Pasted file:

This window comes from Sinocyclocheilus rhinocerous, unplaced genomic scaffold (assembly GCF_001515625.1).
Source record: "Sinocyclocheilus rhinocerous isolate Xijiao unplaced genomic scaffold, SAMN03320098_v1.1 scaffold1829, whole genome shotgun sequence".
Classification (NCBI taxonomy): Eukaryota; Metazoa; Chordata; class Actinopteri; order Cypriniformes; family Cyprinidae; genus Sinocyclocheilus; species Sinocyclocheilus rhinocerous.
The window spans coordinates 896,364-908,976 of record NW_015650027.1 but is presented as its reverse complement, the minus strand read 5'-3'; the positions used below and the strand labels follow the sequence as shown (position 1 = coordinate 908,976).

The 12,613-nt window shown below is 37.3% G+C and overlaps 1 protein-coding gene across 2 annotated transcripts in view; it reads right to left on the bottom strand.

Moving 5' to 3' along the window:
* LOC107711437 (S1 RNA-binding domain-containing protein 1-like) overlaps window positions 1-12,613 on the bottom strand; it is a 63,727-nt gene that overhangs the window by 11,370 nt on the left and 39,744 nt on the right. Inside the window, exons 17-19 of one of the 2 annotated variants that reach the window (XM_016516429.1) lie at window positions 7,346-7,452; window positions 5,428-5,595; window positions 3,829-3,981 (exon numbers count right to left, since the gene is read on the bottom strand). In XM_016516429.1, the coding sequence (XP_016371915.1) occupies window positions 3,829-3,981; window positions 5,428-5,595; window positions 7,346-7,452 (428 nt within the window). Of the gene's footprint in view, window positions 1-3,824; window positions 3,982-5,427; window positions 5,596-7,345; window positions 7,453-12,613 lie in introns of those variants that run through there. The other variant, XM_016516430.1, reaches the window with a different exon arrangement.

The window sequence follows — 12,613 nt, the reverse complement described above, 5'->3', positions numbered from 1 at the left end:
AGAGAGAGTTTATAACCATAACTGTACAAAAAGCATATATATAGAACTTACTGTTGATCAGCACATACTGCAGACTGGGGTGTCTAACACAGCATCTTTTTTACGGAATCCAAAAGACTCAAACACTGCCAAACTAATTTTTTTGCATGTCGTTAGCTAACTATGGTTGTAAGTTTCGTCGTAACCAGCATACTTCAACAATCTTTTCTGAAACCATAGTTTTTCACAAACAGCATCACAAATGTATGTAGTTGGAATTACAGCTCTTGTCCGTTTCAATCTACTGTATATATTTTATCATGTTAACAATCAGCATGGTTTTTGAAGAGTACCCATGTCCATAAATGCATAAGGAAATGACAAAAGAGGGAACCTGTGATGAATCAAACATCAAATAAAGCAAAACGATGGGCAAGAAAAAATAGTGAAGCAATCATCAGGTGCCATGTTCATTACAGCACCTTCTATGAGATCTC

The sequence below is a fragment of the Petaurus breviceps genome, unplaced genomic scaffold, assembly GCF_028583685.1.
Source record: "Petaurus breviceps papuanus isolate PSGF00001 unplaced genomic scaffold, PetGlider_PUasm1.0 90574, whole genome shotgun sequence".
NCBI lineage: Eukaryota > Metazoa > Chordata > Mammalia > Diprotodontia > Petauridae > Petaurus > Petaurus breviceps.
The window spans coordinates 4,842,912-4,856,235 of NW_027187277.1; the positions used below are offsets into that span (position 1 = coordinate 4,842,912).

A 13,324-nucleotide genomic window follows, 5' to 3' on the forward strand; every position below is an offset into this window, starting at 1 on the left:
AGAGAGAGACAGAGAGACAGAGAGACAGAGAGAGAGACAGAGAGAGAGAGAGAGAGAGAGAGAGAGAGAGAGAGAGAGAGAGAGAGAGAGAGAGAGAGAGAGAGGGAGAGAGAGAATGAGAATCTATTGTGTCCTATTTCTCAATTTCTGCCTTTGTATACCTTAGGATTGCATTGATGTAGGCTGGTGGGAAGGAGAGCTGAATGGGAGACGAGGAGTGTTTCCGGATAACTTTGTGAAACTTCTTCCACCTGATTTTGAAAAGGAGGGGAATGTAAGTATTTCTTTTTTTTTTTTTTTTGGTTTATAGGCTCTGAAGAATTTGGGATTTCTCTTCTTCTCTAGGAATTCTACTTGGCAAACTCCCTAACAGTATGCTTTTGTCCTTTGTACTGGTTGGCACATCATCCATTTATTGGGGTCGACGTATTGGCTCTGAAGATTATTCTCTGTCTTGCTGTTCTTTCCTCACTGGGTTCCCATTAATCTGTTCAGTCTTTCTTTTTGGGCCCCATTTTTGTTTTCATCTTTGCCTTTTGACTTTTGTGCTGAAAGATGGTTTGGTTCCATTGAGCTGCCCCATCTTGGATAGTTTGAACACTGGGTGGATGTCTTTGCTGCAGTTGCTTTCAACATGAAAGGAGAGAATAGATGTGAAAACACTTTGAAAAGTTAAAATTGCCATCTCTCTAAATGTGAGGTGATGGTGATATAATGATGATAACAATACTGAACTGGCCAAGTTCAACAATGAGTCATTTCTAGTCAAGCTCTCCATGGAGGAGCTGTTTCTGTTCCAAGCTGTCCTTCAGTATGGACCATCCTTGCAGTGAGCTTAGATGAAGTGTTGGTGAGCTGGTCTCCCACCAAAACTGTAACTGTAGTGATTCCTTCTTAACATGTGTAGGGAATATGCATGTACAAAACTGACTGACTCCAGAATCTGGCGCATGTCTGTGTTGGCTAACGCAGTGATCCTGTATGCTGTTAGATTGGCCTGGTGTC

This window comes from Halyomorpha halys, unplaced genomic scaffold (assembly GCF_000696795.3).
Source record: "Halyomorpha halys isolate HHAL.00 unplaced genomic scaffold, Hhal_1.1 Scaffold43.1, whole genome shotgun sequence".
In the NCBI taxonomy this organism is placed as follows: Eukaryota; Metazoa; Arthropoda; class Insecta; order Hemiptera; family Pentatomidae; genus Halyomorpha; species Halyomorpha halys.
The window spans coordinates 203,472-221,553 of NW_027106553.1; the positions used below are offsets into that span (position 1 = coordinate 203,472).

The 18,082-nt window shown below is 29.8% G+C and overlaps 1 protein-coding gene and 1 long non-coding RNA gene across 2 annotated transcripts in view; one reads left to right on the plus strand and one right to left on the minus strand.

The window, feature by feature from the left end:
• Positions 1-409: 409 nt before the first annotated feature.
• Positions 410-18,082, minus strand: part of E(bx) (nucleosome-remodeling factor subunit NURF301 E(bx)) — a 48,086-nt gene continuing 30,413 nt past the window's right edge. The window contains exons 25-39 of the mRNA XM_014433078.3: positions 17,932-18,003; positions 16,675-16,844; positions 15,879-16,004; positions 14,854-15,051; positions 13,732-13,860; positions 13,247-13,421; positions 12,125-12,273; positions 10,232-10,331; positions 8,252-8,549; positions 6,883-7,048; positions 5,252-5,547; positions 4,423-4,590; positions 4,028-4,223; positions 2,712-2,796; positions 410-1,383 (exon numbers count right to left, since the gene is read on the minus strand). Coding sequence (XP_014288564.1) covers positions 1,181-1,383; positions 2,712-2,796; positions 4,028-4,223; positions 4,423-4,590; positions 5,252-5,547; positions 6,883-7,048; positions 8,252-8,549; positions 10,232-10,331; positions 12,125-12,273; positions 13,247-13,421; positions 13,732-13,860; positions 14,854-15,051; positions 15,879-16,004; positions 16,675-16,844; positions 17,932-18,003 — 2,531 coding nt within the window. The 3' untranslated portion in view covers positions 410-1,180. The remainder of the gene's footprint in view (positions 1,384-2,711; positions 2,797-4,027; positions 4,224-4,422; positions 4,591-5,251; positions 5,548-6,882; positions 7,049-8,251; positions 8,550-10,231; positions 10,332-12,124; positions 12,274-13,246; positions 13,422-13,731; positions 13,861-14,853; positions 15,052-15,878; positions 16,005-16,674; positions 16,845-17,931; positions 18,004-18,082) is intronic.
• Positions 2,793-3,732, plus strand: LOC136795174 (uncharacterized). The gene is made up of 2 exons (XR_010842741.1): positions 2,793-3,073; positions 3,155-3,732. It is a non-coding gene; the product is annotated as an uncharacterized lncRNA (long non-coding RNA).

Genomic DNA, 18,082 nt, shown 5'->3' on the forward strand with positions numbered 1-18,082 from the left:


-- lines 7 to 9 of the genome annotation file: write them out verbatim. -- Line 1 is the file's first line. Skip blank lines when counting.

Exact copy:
* LOC107711437 (S1 RNA-binding domain-containing protein 1-like) overlaps window positions 1-12,613 on the bottom strand; it is a 63,727-nt gene that overhangs the window by 11,370 nt on the left and 39,744 nt on the right. Inside the window, exons 17-19 of one of the 2 annotated variants that reach the window (XM_016516429.1) lie at window positions 7,346-7,452; window positions 5,428-5,595; window positions 3,829-3,981 (exon numbers count right to left, since the gene is read on the bottom strand). In XM_016516429.1, the coding sequence (XP_016371915.1) occupies window positions 3,829-3,981; window positions 5,428-5,595; window positions 7,346-7,452 (428 nt within the window). Of the gene's footprint in view, window positions 1-3,824; window positions 3,982-5,427; window positions 5,596-7,345; window positions 7,453-12,613 lie in introns of those variants that run through there. The other variant, XM_016516430.1, reaches the window with a different exon arrangement.

The window sequence follows — 12,613 nt, the reverse complement described above, 5'->3', positions numbered from 1 at the left end:
AGAGAGAGTTTATAACCATAACTGTACAAAAAGCATATATATAGAACTTACTGTTGATCAGCACATACTGCAGACTGGGGTGTCTAACACAGCATCTTTTTTACGGAATCCAAAAGACTCAAACACTGCCAAACTAATTTTTTTGCATGTCGTTAGCTAACTATGGTTGTAAGTTTCGTCGTAACCAGCATACTTCAACAATCTTTTCTGAAACCATAGTTTTTCACAAACAGCATCACAAATGTATGTAGTTGGAATTACAGCTCTTGTCCGTTTCAATCTACTGTATATATTTTATCATGTTAACAATCAGCATGGTTTTTGAAGAGTACCCATGTCCATAAATGCATAAGGAAATGACAAAAGAGGGAACCTGTGATGAATCAAACATCAAATAAAGCAAAACGATGGGCAAGAAAAAATAGTGAAGCAATCATCAGGTGCCATGTTCATTACAGCACCTTCTATGAGATCTC